Below is the press release that Gov. Sean Parnell sent out about the Alaska LNG Project’s request to the Federal Energy Regulatory Commission, or FERC, to begin the process to officially file for the natural gas project. The release also says that the state entered into an MOU with Japan.
The Japanese MOU doesn’t mean all that much. MOUs come and MOUs go. However, if played right, it could be used by Parnell to help inoculate himself against candidate Bill Walker’s accusations that Parnell is allowing the producers to control the fate and the market for Alaska’s natural gas. Don’t, however, hold your breath.
The pre-FERC filing is more substantial, and at the very least indicates that the companies still see a market for Alaska LNG, said Larry Persily, the Federal Coordinator for an Alaska North Slope natural gas pipeline.
However, we’ve been here before. Two projects in the last four or so years have also been through the pre-FERC application process, and both gave up before they got to full FERC because the gas market in the lower 48 tanked.
Neither of those projects were LNG projects and both of them had the Lower 48 as the market. And also, neither of them cost at least $60 billion.
According to Persily’s press release, (read that here), the companies said in the pre-filing that construction would start in 2018-2019 and operations could begin 2024-2025.
Here’s how Persily described the process:
The development team has started preliminary front-end engineering and design work, with a decision anticipated late next year whether to proceed to full engineering, design and permitting. The preliminary work is estimated at $500 million, with full engineering, design and permitting estimated to cost $2 billion-plus…Project teams already have begun gathering the volumes of baseline environmental and other data that FERC regulations require under the National Environmental Policy Act. This includes information on soils, vegetation, wetlands, fish, wildlife, geologic hazards, air and water quality, cultural and archaeological sites, subsistence activities, expected economic impacts and other ways the project will affect Alaska and its residents.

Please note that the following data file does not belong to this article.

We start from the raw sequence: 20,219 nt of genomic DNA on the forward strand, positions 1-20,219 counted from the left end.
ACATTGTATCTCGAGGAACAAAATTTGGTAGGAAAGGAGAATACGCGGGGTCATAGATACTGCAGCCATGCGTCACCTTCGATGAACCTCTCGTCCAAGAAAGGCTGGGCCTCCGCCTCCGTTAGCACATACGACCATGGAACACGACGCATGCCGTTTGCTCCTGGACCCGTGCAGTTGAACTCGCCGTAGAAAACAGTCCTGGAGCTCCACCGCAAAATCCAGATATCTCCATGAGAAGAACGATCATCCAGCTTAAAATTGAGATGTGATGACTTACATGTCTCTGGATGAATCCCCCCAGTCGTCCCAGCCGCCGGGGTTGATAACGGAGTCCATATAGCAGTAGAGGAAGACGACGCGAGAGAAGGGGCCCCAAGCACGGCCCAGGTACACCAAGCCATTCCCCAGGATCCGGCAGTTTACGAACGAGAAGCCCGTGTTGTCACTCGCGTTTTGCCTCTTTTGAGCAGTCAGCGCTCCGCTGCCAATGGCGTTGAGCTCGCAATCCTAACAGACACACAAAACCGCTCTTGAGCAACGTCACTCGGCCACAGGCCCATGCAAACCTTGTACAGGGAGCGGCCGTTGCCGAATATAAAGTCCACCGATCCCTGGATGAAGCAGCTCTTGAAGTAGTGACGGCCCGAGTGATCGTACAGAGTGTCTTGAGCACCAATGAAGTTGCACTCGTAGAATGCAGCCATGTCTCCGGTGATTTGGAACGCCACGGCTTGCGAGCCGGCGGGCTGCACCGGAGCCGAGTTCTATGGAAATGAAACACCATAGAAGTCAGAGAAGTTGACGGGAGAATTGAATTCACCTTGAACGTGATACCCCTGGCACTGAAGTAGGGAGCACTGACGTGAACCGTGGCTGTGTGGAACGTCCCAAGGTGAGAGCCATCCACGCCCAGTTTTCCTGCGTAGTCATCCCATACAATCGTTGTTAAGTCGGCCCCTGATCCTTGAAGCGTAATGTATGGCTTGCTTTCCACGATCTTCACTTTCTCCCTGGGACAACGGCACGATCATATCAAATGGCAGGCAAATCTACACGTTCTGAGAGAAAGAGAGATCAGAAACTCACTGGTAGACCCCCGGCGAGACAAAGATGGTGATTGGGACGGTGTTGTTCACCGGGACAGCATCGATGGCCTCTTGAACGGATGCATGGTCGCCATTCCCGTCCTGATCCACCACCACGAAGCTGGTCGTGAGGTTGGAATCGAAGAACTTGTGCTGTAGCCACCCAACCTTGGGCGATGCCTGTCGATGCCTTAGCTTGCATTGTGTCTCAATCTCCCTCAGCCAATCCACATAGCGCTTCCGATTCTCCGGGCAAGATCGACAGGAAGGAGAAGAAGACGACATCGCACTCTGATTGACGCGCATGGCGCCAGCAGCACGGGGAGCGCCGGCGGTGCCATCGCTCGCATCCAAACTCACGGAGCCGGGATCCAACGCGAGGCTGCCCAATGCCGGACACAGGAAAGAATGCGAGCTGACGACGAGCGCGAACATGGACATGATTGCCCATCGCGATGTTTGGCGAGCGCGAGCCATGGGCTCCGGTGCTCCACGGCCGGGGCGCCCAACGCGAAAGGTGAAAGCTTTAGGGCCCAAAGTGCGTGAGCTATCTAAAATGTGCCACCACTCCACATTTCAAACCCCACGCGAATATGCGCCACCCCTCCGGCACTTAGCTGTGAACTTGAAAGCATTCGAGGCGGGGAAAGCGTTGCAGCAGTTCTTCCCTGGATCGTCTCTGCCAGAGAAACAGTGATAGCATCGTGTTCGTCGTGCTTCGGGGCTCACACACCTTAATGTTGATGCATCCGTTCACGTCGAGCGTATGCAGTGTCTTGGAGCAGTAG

Here’s Parnell’s press release:
Governor Sean Parnell today welcomed news that the Alaska LNG Project reached another milestone with its formal request to the Federal Energy Regulatory Commission (FERC) to begin the pre-file process for the natural gas project. In doing so, the project triggers FERC’s National Environmental Policy Act permitting process.
Governor Parnell also announced today the State of Alaska and Japan’s Ministry of Economy, Trade and Industry (METI) signed a Memorandum of Cooperation regarding the Alaska LNG Project and other natural resource development opportunities in Alaska.
“This agreement is yet another key milestone in the State’s rapid advancement of the commercialization of our world-class North Slope natural gas resources – to Alaskans first and then to markets beyond,” said Governor Parnell, noting that Japan is the world’s largest importer of LNG.
Natural Resources Commissioner Joe Balash and METI Agency for Natural Resources and Energy Commissioner Takayuki Ueda signed the agreement on Sept. 8 in Tokyo.
“It is an extremely positive development that the government agency that sets Japan’s energy policy and works closely with Japan’s utility market has taken a strong interest in the Alaska LNG Project and the State’s overall natural resources portfolio,” Balash said.
The Alaska LNG Project is a consortium of the three major North Slope producers, pipeline builder TransCanada Corp., and the State of Alaska.
The project formally entered the Pre-Front End Engineering and Design (Pre-FEED) stage in July, during which the Alaska LNG Project is spending hundreds of millions of dollars on design and engineering and creating hundreds of jobs. Also during this stage, the producers and the State are beginning to engage the LNG sales market. In August Energy Secretary Ernest Moniz exempted the project from a rule that has slowed the approvals for Lower 48 LNG export projects.
The memorandum with METI is part of the State’s ongoing efforts to engage the LNG markets in Asia, and it builds upon an existing agreement the State signed with the Japan Bank for International Cooperation (JBIC) in January. JBIC is a public financial institution that plays a critical role in financing and securing Japan’s LNG imports.
Contact Amanda Coyne at firstname.lastname@example.org